China adopts restrictive theory of foreign state immunity

In a major change from its long-standing position, China’s draft law on foreign state immunity adopts what’s called the restrictive theory. Unlike the absolute theory, which holds that states are absolutely immune from suits in the courts of other states, the restrictive theory holds that states are immune from suits based on their governmental acts but not from suits based on their non-governmental acts (for example, commercial activities).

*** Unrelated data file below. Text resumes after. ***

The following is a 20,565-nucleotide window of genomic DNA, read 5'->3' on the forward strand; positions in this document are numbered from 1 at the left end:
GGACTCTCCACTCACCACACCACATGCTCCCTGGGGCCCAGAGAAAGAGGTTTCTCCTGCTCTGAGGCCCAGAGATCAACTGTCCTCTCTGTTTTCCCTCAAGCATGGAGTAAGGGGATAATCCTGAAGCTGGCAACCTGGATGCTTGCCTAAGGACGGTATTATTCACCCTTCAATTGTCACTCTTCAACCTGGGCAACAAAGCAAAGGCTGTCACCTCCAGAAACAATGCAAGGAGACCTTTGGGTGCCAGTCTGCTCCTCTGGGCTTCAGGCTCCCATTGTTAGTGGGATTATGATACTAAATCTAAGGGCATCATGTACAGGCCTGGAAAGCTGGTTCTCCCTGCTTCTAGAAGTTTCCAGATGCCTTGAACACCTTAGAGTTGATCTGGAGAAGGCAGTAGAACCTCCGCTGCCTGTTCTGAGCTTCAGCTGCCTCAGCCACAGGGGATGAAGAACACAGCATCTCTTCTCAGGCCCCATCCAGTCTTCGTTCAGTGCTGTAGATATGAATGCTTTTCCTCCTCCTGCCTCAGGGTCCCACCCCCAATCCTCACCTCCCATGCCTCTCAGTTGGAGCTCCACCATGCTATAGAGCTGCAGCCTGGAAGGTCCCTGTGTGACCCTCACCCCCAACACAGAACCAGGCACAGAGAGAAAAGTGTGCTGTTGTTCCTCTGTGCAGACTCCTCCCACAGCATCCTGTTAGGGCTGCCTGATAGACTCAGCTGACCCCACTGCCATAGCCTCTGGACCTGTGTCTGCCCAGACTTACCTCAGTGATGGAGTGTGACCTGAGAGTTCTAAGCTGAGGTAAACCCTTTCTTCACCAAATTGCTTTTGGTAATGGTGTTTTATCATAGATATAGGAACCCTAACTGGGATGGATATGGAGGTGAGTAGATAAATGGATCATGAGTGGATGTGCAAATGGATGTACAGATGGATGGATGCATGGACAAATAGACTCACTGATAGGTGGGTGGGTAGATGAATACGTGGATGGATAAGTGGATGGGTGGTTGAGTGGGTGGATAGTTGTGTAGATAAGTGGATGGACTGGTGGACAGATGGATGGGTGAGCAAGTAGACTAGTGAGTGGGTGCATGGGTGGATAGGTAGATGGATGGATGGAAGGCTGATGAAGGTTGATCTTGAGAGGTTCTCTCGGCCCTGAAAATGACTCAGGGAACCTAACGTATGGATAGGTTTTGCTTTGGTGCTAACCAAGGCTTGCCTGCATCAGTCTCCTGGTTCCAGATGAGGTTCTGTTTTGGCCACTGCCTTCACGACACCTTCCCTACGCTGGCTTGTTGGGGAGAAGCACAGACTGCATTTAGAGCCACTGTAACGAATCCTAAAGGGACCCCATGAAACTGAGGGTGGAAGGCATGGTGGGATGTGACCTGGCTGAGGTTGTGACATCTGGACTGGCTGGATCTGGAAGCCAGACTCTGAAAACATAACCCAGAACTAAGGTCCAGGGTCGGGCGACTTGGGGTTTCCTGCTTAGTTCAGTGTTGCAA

Here’s the first of two blog posts by transnational litigation expert Prof. William Dodge explaining what’s going on.